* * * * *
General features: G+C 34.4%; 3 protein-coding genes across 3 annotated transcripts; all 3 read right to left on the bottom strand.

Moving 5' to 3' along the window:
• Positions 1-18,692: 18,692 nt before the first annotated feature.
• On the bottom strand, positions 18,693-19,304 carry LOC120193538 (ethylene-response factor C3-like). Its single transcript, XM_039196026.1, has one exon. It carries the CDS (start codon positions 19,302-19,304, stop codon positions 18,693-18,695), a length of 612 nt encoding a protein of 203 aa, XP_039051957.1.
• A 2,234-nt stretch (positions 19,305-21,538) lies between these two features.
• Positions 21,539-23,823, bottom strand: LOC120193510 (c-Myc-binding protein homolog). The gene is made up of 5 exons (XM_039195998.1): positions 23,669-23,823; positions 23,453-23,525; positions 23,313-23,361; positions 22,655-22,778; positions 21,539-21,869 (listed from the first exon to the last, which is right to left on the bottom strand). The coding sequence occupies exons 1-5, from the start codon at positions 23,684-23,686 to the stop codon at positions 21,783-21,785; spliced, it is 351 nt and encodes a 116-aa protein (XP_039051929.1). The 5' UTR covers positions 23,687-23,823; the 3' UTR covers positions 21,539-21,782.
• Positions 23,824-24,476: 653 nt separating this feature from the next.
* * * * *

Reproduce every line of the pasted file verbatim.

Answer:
General features: G+C 34.4%; 3 protein-coding genes across 3 annotated transcripts; all 3 read right to left on the bottom strand.

Moving 5' to 3' along the window:
• Positions 1-18,692: 18,692 nt before the first annotated feature.
• On the bottom strand, positions 18,693-19,304 carry LOC120193538 (ethylene-response factor C3-like). Its single transcript, XM_039196026.1, has one exon. It carries the CDS (start codon positions 19,302-19,304, stop codon positions 18,693-18,695), a length of 612 nt encoding a protein of 203 aa, XP_039051957.1.
• A 2,234-nt stretch (positions 19,305-21,538) lies between these two features.
• Positions 21,539-23,823, bottom strand: LOC120193510 (c-Myc-binding protein homolog). The gene is made up of 5 exons (XM_039195998.1): positions 23,669-23,823; positions 23,453-23,525; positions 23,313-23,361; positions 22,655-22,778; positions 21,539-21,869 (listed from the first exon to the last, which is right to left on the bottom strand). The coding sequence occupies exons 1-5, from the start codon at positions 23,684-23,686 to the stop codon at positions 21,783-21,785; spliced, it is 351 nt and encodes a 116-aa protein (XP_039051929.1). The 5' UTR covers positions 23,687-23,823; the 3' UTR covers positions 21,539-21,782.
• Positions 23,824-24,476: 653 nt separating this feature from the next.